Wednesday, January 3, 2018
R.I.P.: Rick Hall Father of Muscle Shoals Sound
Rick Hall, the producer who forged the Southern soul style known as the Muscle Shoals sound, died Tuesday at his home in Florence, Ala.
He was 85, according to The NYTimes.
Hall turned small-town Alabama into a crucible of soul, country, pop and rock after he founded FAME Studios in 1959 in Florence. FAME stands for Florence Alabama Music Enterprises, although in 1961 the studio moved to nearby Muscle Shoals, where it remains. Mr. Hall also started FAME Publishing, which would amass a substantial catalog of hits, and FAME Records.
Hall’s versatile output drew on Southern roots — country, blues, R&B, gospel — and on his instincts for concisely emotive storytelling, lean arrangements and solid grooves.
Rick Hall was born Roe Erister Hall on Jan. 31, 1932, in Forest Grove, Miss. He grew up in rural poverty in northern Alabama, raised by his father, a sawmill worker and sharecropper. He was 6 when his father gave him a mandolin, and he would go on to learn fiddle, guitar and bass.
By the mid-1950s, he was in a band, the Country Pals, with a daily radio show on WERH in Hamilton, Ala. Billy Sherrill, who was in another local band, began writing songs with him; Mr. Sherrill would become one of country music’s most important producers.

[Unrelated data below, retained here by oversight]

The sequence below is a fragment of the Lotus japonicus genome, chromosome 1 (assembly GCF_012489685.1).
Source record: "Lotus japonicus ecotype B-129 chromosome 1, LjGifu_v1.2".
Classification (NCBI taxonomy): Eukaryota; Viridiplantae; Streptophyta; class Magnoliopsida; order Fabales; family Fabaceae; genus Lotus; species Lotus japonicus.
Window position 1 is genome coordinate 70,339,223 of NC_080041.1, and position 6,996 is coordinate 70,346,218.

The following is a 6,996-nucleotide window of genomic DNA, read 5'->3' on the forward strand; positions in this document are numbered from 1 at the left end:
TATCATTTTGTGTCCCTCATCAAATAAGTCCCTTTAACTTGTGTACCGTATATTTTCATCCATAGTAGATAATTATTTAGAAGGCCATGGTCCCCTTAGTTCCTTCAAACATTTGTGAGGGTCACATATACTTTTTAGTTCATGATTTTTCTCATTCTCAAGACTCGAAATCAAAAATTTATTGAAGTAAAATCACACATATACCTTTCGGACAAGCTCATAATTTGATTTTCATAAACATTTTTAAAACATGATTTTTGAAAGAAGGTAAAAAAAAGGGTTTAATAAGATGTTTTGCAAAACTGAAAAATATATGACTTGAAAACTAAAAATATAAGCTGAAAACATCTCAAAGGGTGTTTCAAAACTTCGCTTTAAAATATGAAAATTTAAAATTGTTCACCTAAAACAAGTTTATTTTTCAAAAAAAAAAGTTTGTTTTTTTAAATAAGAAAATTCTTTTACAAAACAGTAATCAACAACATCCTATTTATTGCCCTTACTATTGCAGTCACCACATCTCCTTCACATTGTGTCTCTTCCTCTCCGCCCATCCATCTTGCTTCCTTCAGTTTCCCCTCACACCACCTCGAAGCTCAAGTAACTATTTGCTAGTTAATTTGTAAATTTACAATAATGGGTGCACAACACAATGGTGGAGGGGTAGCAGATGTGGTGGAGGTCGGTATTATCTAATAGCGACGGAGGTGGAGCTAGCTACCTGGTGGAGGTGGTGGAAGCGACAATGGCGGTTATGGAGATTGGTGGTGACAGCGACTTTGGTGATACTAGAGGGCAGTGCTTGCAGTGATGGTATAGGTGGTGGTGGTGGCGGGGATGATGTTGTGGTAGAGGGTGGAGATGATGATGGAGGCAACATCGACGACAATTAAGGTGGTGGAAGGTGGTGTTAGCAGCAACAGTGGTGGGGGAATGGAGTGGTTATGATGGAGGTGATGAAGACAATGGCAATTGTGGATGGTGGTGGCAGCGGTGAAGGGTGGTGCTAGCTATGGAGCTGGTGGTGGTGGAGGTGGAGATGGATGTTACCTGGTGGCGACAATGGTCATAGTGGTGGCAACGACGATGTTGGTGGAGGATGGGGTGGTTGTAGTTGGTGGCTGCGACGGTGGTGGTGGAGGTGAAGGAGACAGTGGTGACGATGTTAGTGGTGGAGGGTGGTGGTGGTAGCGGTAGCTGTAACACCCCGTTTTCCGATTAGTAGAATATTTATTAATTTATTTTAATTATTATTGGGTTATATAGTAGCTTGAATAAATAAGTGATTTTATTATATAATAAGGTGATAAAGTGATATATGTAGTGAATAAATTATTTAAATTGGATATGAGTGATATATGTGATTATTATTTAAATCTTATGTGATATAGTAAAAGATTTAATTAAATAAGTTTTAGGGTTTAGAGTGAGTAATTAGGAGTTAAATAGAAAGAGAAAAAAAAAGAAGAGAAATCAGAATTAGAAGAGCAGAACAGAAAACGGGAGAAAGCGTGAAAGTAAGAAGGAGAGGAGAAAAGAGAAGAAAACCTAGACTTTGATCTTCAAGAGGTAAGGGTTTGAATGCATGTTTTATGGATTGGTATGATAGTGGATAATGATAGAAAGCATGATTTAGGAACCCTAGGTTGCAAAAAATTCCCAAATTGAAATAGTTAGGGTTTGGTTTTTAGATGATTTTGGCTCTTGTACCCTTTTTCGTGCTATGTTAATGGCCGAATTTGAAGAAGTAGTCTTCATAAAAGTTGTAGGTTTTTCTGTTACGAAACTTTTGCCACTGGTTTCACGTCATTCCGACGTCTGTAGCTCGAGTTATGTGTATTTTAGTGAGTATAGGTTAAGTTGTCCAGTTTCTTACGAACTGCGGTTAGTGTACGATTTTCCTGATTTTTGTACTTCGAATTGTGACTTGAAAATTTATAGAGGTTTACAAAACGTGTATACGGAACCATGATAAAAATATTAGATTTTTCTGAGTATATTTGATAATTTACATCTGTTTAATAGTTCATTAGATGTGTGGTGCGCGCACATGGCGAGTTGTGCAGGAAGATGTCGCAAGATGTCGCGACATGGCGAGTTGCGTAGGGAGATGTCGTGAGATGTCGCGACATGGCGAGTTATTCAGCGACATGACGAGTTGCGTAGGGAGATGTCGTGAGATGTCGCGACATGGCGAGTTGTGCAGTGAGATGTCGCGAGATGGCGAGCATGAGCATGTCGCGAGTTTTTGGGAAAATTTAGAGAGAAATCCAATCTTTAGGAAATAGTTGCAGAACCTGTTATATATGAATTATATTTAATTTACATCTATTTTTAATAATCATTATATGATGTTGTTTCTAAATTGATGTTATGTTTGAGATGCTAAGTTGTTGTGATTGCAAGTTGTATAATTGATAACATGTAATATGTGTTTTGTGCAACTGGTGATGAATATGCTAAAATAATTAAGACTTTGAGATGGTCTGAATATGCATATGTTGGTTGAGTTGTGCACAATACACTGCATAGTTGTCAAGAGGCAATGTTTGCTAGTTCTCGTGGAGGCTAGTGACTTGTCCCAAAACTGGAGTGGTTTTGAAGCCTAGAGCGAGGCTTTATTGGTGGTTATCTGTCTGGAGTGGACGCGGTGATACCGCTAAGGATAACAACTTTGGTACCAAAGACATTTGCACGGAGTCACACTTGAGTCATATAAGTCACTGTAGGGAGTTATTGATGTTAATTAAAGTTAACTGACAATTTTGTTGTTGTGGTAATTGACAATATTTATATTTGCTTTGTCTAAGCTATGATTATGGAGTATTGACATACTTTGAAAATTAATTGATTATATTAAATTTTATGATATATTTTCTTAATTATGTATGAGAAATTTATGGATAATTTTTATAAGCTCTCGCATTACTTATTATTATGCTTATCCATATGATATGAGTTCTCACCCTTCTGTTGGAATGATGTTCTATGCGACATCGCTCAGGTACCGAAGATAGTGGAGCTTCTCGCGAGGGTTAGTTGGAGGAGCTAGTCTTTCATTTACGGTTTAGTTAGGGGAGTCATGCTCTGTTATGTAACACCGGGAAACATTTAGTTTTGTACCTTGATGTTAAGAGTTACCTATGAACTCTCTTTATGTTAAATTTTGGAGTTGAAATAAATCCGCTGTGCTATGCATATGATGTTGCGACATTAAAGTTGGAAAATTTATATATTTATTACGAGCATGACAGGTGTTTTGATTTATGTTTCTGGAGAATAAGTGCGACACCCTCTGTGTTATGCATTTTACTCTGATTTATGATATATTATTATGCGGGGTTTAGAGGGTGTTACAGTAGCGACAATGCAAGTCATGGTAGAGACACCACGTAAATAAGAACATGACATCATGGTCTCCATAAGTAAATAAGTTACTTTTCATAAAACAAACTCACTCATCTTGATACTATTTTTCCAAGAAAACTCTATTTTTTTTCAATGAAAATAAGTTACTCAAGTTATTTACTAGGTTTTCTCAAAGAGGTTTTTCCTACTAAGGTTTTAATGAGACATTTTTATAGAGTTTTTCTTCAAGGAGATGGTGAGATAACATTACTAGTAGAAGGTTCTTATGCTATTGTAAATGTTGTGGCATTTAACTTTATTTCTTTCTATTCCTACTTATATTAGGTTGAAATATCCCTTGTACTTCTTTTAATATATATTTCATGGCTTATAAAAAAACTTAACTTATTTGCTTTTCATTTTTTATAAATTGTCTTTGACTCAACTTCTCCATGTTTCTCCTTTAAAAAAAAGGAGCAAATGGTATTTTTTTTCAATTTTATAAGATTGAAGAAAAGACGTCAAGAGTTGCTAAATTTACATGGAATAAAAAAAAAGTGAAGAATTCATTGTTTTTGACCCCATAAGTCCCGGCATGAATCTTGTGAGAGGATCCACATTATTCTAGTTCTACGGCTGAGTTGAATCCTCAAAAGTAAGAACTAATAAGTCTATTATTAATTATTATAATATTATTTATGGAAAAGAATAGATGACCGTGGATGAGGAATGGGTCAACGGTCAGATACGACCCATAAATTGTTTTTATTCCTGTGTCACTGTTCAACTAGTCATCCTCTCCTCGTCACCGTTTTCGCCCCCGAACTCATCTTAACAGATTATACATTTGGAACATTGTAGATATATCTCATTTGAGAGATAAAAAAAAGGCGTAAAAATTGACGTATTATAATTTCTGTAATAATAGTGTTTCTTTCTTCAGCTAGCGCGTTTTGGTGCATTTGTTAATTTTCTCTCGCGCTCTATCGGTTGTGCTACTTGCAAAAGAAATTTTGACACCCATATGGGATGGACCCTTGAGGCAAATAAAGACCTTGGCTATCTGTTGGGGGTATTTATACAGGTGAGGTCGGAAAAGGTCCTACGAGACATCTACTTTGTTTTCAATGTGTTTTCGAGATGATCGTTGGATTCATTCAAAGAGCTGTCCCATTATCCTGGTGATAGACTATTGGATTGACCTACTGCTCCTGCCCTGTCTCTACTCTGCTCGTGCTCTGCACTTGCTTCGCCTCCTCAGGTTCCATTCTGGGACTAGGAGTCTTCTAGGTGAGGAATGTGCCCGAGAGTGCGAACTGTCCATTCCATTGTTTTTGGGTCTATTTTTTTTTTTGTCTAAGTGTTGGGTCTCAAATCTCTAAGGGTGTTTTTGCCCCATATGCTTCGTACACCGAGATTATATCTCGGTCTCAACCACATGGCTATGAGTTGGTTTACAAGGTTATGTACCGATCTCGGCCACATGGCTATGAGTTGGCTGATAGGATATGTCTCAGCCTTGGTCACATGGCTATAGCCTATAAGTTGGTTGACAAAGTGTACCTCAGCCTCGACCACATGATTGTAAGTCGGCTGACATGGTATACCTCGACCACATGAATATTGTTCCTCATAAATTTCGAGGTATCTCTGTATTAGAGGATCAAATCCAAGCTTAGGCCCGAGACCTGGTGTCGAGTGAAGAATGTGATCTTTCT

He wrote songs that were recorded by country singers including Roy Orbison, Brenda Lee and George Jones. But he saw more opportunity in rhythm and blues.
In 1961, he produced a hit: the soul singer Arthur Alexander’s “You Better Move On,” which would later be recorded by the Rolling Stones. That song financed the studio where FAME is still located, built in 1962 at 603 East Avalon Ave. in Muscle Shoals.
A studio band Mr. Hall had assembled at FAME — Barry Beckett on keyboards, Jimmy Johnson on guitar, David Hood on bass and Roger Hawkins on drums — became recognized as the Muscle Shoals Rhythm Section, also known as the Swampers. In 1969, in partnership with Mr. Wexler, they founded the rival Muscle Shoals Sound Studio in Sheffield, Ala., and went on to record with the Staple Singers, Paul Simon, Bob Seger, Traffic, Bob Dylan and many others.
Mr. Hall gathered other musicians and continued to make hits. The Osmonds had a No. 1 pop single with “One Bad Apple,” produced by Mr. Hall in 1970. Mr. Hall was nominated for a Grammy Award for producer of the year in 1970, and Billboard magazine named him producer of the year in 1971.
Mr. Hall largely turned toward country and pop with hits including Bobbie Gentry’s 1970 “Fancy,” Mac Davis’s “Baby, Don’t Get Hooked on Me” and Paul Anka’s 1974 duet with Odia Coates, “(You’re) Having My Baby.” He co-produced Shenandoah, which had been a bar band in Muscle Shoals, as it became a country hitmaker in the late 1980s.
Posted 3:00:00 AM